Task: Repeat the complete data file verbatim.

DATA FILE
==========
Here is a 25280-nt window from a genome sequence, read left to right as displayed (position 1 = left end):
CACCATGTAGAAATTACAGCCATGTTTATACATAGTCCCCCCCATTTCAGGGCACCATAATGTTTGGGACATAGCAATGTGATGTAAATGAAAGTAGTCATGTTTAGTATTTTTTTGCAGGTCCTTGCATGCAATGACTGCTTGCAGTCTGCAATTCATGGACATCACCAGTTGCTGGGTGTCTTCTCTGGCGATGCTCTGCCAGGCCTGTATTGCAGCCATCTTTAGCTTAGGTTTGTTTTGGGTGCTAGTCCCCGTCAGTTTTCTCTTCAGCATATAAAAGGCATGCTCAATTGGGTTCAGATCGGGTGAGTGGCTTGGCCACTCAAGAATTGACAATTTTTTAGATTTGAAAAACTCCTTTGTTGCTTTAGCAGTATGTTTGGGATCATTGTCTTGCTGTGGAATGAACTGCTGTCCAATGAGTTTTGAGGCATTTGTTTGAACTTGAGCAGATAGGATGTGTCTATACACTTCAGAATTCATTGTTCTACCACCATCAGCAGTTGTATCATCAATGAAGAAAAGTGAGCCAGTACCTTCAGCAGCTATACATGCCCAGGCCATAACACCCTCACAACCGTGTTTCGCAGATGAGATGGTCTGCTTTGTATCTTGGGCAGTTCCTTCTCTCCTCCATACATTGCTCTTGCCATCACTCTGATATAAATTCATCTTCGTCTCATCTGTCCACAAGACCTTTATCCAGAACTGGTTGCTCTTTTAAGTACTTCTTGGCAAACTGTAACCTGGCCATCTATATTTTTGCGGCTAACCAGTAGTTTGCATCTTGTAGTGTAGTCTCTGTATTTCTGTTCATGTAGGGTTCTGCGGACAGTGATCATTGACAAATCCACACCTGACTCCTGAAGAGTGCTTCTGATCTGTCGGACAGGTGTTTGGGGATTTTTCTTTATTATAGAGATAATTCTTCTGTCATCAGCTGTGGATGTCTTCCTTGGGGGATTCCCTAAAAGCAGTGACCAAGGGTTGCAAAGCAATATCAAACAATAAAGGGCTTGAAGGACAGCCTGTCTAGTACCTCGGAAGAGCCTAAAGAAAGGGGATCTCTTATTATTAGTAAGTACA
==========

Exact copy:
Here is a 25280-nt window from a genome sequence, read left to right as displayed (position 1 = left end):
CACCATGTAGAAATTACAGCCATGTTTATACATAGTCCCCCCCATTTCAGGGCACCATAATGTTTGGGACATAGCAATGTGATGTAAATGAAAGTAGTCATGTTTAGTATTTTTTTGCAGGTCCTTGCATGCAATGACTGCTTGCAGTCTGCAATTCATGGACATCACCAGTTGCTGGGTGTCTTCTCTGGCGATGCTCTGCCAGGCCTGTATTGCAGCCATCTTTAGCTTAGGTTTGTTTTGGGTGCTAGTCCCCGTCAGTTTTCTCTTCAGCATATAAAAGGCATGCTCAATTGGGTTCAGATCGGGTGAGTGGCTTGGCCACTCAAGAATTGACAATTTTTTAGATTTGAAAAACTCCTTTGTTGCTTTAGCAGTATGTTTGGGATCATTGTCTTGCTGTGGAATGAACTGCTGTCCAATGAGTTTTGAGGCATTTGTTTGAACTTGAGCAGATAGGATGTGTCTATACACTTCAGAATTCATTGTTCTACCACCATCAGCAGTTGTATCATCAATGAAGAAAAGTGAGCCAGTACCTTCAGCAGCTATACATGCCCAGGCCATAACACCCTCACAACCGTGTTTCGCAGATGAGATGGTCTGCTTTGTATCTTGGGCAGTTCCTTCTCTCCTCCATACATTGCTCTTGCCATCACTCTGATATAAATTCATCTTCGTCTCATCTGTCCACAAGACCTTTATCCAGAACTGGTTGCTCTTTTAAGTACTTCTTGGCAAACTGTAACCTGGCCATCTATATTTTTGCGGCTAACCAGTAGTTTGCATCTTGTAGTGTAGTCTCTGTATTTCTGTTCATGTAGGGTTCTGCGGACAGTGATCATTGACAAATCCACACCTGACTCCTGAAGAGTGCTTCTGATCTGTCGGACAGGTGTTTGGGGATTTTTCTTTATTATAGAGATAATTCTTCTGTCATCAGCTGTGGATGTCTTCCTTGGGGGATTCCCTAAAAGCAGTGACCAAGGGTTGCAAAGCAATATCAAACAATAAAGGGCTTGAAGGACAGCCTGTCTAGTACCTCGGAAGAGCCTAAAGAAAGGGGATCTCTTATTATTAGTAAGTACA